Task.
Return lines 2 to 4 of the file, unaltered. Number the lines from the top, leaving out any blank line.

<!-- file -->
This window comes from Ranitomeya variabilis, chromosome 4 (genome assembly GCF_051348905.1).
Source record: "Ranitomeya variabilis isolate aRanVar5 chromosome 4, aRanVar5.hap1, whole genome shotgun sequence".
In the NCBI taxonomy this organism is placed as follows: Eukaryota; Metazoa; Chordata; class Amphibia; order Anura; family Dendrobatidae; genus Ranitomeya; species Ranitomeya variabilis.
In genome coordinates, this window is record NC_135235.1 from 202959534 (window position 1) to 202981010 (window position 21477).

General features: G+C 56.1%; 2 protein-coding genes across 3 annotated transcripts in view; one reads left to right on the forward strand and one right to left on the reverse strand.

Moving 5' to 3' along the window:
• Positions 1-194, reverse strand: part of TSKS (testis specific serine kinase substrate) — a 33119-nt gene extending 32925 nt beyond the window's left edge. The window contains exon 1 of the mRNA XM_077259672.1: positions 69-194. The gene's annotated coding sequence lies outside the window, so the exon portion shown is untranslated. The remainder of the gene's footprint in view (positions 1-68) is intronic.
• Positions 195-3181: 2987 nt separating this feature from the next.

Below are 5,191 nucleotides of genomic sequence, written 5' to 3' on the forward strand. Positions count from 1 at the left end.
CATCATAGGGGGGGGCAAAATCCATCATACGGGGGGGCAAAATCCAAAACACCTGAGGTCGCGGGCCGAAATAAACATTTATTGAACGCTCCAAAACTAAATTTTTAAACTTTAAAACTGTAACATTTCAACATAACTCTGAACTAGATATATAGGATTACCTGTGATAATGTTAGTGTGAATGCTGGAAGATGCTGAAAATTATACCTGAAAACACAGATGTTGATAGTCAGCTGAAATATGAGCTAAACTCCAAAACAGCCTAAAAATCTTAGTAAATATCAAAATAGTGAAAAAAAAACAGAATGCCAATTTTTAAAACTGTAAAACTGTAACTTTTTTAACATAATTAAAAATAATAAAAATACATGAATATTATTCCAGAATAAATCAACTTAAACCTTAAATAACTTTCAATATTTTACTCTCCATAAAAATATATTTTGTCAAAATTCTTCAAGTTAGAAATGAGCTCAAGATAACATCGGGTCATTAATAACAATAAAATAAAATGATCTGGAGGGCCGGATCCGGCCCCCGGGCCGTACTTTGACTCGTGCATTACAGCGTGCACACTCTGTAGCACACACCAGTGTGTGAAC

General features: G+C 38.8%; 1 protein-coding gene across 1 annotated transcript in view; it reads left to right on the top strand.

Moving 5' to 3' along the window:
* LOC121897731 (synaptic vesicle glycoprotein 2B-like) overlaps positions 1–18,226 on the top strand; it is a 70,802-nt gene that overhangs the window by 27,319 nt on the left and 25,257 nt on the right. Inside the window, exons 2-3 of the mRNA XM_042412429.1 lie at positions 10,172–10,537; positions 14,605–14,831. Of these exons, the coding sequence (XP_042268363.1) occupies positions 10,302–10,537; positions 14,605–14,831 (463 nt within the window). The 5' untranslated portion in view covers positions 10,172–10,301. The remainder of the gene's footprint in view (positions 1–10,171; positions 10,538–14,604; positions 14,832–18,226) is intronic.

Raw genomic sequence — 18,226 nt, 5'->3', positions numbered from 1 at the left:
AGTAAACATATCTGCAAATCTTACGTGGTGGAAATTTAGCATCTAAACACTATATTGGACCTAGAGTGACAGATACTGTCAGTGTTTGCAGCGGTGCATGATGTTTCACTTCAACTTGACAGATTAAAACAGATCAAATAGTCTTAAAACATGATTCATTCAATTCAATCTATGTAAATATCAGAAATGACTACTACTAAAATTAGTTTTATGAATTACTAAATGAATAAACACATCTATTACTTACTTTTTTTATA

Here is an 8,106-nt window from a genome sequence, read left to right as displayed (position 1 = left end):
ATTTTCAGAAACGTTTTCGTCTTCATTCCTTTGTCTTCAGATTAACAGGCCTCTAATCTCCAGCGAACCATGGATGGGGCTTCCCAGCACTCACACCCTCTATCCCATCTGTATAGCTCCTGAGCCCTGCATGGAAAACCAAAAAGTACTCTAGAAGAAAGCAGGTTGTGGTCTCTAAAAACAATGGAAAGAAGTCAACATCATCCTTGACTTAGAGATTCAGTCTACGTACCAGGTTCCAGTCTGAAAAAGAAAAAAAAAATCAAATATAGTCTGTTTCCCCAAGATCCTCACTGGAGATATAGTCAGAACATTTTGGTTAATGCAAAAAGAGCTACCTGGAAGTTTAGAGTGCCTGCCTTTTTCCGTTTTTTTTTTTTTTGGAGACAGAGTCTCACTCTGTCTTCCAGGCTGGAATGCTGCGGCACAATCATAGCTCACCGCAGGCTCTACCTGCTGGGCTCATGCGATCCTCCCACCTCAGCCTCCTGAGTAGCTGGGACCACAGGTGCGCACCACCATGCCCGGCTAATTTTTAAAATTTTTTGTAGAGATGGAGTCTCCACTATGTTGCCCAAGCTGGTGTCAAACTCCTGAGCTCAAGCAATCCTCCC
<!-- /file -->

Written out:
Source record: "Ranitomeya variabilis isolate aRanVar5 chromosome 4, aRanVar5.hap1, whole genome shotgun sequence".
In the NCBI taxonomy this organism is placed as follows: Eukaryota; Metazoa; Chordata; class Amphibia; order Anura; family Dendrobatidae; genus Ranitomeya; species Ranitomeya variabilis.
In genome coordinates, this window is record NC_135235.1 from 202959534 (window position 1) to 202981010 (window position 21477).